By Brian Gilmore

Candidates this season must stop ignoring a huge moral issue: poverty.

All we seem to hear about these days is the middle class and the upper class. Democrats claim to be champions of the middle class, while Republicans are defending tax cuts for the richest of the rich.

But few candidates are talking about helping those in the rising ranks of the poor.

In 2008, 13.2 percent of the population was living below the poverty line. But in 2009, the percentage of poor people skyrocketed to 14.3 percent.

Today, one in seven Americans is poor. For our children, it’s even worse: one in five.

It’s not all the recession’s fault, either.

Poverty in the United States was rising before the current recession began in 2008. It increased during most of the time when President Bush was in office with a Republican Congress from 2001 to 2007, and it has increased since the Democrats took control of Congress in 2007.

To his credit, President Obama did mention poverty recently.

“The most important anti-poverty effort is growing the economy and making sure there are enough jobs out there,” he said.

While it is true that most of us would benefit from a better economy in these tough times, an unapologetic commitment to addressing poverty and assisting the poor is especially needed, in addition to helping the beleaguered middle class.

Obama is aware that poverty is a structural, entrenched historical problem in need of bold intervention. If he wants poverty to decrease, he needs to attack poverty directly.

There is proof that direct intervention works.

When President Lyndon Johnson declared a “War on Poverty” and implemented programs to redress it, the poverty rate dramatically plunged from 23 percent to 14 percent from 1963 to 1969.

Franklin Delano Roosevelt, another president who tackled poverty, said it best in 1937: “The test of our progress is not whether we add more to the abundance of those who have much; it is whether we provide enough for those who have too little.”

We are flunking that test today.

Brian Gilmore, a lawyer and poet, resides in Michigan. He can be reached at

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Trump's politics are not the problem.

The fiery Milwaukee Sheriff is on the shortlist to head the Department of Homeland Security.

By Wendell Berry

Manifesto: The Mad Farmer Liberation Front

Love the quick profit, the annual raise,
vacation with pay. Want more 
of everything ready made. Be afraid 
to know your neighbors and to die.
And you will have a window in your head.
Not even your future will be a mystery 
any more. Your mind will be punched in a card 
and shut away in a little drawer.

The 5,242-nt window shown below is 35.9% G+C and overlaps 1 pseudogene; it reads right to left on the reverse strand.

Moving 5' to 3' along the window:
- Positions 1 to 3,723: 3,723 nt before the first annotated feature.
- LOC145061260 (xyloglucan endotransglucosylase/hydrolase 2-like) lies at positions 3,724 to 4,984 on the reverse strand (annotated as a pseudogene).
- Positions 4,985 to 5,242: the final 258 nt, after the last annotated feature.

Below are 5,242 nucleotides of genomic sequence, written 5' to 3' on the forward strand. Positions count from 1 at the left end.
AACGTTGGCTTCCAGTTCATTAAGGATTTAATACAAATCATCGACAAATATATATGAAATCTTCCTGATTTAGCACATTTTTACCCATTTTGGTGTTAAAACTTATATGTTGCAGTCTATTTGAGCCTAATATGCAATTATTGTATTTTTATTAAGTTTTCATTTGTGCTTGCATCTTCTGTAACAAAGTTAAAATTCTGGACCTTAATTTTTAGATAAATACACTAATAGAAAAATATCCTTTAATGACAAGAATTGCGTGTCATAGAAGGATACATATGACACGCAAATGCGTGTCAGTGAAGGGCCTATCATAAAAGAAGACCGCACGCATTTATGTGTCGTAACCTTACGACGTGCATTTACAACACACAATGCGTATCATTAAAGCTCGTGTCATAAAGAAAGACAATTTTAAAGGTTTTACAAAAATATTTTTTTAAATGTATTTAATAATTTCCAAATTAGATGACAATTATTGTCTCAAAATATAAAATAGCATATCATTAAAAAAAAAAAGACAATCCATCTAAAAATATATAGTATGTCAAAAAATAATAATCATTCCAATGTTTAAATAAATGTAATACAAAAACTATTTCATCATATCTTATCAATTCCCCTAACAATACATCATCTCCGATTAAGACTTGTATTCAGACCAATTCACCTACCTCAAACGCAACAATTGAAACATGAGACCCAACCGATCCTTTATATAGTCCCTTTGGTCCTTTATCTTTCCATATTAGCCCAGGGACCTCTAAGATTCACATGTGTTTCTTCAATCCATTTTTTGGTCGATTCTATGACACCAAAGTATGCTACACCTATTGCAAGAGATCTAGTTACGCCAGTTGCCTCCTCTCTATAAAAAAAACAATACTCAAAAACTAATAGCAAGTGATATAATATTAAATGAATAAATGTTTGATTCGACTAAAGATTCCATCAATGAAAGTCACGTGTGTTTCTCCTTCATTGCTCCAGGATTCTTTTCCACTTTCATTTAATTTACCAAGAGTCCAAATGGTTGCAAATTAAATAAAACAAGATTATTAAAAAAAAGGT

When they want you to buy something 
they will call you. When they want you
to die for profit they will let you know. 
So, friends, every day do something
that won’t compute. Love the Lord. 
Love the world. Work for nothing. 
Take all that you have and be poor.
Love someone who does not deserve it. 
Denounce the government and embrace 
the flag. Hope to live in that free 
republic for which it stands. 
Give your approval to all you cannot
understand. Praise ignorance, for what man 
has not encountered he has not destroyed.
Ask the questions that have no answers. 
Invest in the millennium. Plant sequoias.
Say that your main crop is the forest
that you did not plant,
that you will not live to harvest.

Say that the leaves are harvested 
when they have rotted into the mold.
Call that profit. Prophesy such returns.
Put your faith in the two inches of humus 
that will build under the trees
every thousand years.
Listen to carrion—put your ear
close, and hear the faint chattering
of the songs that are to come. 
Expect the end of the world. Laugh. 
Laughter is immeasurable. Be joyful
though you have considered all the facts. 
So long as women do not go cheap 
for power, please women more than men.
Ask yourself: Will this satisfy 
a woman satisfied to bear a child?
Will this disturb the sleep 
of a woman near to giving birth? 
Go with your love to the fields.
Lie easy in the shade. Rest your head 
in her lap. Swear allegiance 
to what is nighest your thoughts.
As soon as the generals and the politicos 
can predict the motions of your mind, 
lose it. Leave it as a sign 
to mark the false trail, the way 
you didn’t go. Be like the fox 
who makes more tracks than necessary, 
some in the wrong direction.
Practice resurrection.

Wendell Berry is a poet, farmer, and environmentalist in Kentucky. This poem, first published in 1973, is reprinted by permission of the author and appears in his “New Collected Poems” (Counterpoint).

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